Online sales accounted for just 5.9% of overall retail sales in the third quarter, according to the Commerce Department, but they have an outsize impact on how shoppers use stores and what they will pay.
Retailers are missing out on chances to spur impulse purchases as consumers turn to the Web to browse or research big ticket items, while online replenishment programs like Amazon.com Inc.'s "Subscribe & Save" are reducing the need to visit stores for everyday items like diapers and toilet paper.
Meanwhile, online stores have further sharpened purchase decisions and prices, leading some shoppers to come into the stores only when they can cherry pick discounted items.
"These retailers are fighting an uphill battle," said Cowen & Co. analyst Faye Landes. "If people don't come to your stores, it reduces the possibility shoppers will buy anything."
The decline in shopper traffic spooked retailers including Express Inc. and prompted them to aggressively boost promotions and slash prices during the holidays, a move that dented profit margins and weighed on earnings forecasts, retailers said.
In general, the change in foot traffic at brick-and-mortar stores is among the reasons retailers such as Home Depot Inc. cut back on new store openings in favor of shifting that investment toward online operations. Meanwhile, Sears Holdings Corp., Gap Inc. and others have closed hundreds of stores over the past couple of years.
On Wednesday, J.C. Penney said it planned to close 33 underperforming stores and trim 2,000 positions to focus on locations that generate the strongest profits.
Such closings could accelerate: Leases for big retailers typically last between 10 and 25 years, meaning many were negotiated before e-commerce really took off.
Only 44 million square feet of retail space opened in the 54 largest U.S. markets last year, down 87% from 325 million in 2006, according to CoStar Group, Inc., a real-estate research firm.
Macy's Inc., which last week announced plans to close five stores and lay off 2,500 employees, said store closures weren't caused by traffic declines. But the shift is causing the department store chain to rethink its brick-and-mortar stores to make them more productive by serving online sales.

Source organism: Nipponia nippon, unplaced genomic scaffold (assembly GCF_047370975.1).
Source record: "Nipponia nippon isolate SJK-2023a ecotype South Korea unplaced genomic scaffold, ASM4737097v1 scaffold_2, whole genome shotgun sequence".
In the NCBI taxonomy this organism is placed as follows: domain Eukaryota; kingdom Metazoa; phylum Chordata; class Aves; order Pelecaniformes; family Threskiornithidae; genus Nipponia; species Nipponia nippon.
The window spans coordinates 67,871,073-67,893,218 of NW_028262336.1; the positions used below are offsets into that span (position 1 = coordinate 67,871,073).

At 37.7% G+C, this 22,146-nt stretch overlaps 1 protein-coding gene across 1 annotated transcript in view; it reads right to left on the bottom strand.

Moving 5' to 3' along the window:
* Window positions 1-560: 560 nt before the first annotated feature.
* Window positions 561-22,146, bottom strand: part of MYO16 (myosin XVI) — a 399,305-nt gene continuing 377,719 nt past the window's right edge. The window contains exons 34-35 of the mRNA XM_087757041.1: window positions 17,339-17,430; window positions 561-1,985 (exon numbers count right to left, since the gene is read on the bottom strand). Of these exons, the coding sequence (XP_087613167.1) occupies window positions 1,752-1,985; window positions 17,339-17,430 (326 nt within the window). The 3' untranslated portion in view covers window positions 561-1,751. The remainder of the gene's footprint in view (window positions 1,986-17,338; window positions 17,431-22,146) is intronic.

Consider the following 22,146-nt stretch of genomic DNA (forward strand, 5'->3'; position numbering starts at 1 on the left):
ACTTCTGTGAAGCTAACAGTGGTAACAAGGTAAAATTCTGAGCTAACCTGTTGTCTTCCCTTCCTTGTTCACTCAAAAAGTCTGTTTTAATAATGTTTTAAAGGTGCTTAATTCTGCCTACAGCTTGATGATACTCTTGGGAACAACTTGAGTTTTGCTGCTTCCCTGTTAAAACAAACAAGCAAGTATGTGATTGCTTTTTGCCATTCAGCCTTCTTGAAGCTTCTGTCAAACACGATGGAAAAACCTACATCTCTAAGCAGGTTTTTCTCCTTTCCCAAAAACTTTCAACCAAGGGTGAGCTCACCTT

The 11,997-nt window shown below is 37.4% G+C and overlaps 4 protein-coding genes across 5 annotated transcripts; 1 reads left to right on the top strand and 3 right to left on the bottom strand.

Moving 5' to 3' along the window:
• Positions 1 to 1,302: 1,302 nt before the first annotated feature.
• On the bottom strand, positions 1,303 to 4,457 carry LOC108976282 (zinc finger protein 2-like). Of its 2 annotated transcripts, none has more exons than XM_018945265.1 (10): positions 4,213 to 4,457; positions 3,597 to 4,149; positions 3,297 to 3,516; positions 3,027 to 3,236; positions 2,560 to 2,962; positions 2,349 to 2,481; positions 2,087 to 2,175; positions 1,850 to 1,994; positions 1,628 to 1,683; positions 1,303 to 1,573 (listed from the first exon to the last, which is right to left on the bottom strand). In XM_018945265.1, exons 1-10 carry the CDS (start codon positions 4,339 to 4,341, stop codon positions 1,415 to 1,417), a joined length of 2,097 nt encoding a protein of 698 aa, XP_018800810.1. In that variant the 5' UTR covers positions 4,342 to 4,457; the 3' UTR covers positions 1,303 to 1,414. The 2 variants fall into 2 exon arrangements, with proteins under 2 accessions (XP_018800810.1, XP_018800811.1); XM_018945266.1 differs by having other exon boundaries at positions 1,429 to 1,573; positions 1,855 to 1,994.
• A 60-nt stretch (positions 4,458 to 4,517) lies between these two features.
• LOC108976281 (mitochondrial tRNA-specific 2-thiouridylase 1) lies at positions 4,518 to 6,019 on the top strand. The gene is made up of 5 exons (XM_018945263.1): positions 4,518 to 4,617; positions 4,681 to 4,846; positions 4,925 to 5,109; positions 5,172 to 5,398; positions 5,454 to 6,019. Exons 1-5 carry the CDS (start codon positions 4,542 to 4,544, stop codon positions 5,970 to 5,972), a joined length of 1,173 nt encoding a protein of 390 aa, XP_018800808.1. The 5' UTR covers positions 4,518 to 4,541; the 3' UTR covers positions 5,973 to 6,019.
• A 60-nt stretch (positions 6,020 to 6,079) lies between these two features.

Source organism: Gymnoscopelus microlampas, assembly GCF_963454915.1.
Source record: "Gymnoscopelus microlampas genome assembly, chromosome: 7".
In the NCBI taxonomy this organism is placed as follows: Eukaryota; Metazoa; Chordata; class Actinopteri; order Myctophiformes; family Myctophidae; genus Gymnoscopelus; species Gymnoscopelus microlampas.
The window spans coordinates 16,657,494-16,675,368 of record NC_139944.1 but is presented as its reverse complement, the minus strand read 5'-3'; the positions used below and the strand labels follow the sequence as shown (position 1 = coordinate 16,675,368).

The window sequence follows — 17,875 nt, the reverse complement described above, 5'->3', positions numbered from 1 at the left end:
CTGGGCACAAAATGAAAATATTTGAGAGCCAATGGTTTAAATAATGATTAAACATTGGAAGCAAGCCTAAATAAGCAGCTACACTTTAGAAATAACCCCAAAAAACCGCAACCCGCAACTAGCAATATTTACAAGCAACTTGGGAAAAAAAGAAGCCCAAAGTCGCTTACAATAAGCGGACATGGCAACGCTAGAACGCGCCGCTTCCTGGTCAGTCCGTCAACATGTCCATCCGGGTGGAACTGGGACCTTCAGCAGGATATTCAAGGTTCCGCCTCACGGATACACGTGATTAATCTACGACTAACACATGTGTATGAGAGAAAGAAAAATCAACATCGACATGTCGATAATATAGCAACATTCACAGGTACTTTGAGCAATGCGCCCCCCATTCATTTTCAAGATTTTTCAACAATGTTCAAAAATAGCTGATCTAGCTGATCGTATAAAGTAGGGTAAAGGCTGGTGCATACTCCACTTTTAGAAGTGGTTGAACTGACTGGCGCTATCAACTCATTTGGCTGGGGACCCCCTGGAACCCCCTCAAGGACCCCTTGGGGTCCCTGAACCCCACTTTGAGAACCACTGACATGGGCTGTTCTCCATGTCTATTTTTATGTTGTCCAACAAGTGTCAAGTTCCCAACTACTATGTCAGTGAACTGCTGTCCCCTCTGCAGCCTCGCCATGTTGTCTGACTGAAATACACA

"Traffic habits are changing, but it's not leading us to close more stores," Chief Financial Officer Karen Hoguet said in an interview Thursday. "Now we can supplement store traffic with Internet sales."
For instance, the department store chain has converted more than half its 840 physical stores to be able to fulfill online orders. That allowed it to keep the majority of its inventory of popular cashmere sweaters on store shelves and in front of customers during the holidays, rather than stocking them in faraway warehouses.
Best Buy took similar steps over the holidays, expanding its ship-from-store program to more than 400 locations. The electronics retailer said its U.S. online sales rose 24% to $1.32 billion during the holidays. But those gains weren't enough to stave off an overall decline.
In the nine weeks to Jan. 4, Best Buy's sales excluding newly opened or closed stores fell 0.9% in the U.S. The company said the discounting it employed to win those sales took a heavy bite out of its operating margins. The report prompted a selloff in its shares, which fell nearly 29%, or $10.70, to close at $26.83 on Thursday.
Best Buy said on a conference call with analysts Thursday that expanding its online presence will be a top priority in 2014. Chief Financial Officer Sharon McCollam said the company will invest more in online marketing and customer databases this year to catch up with its competitors.
"We were out-competed from an online marketing standpoint," she said.Suzanne Kapner contributed to this article.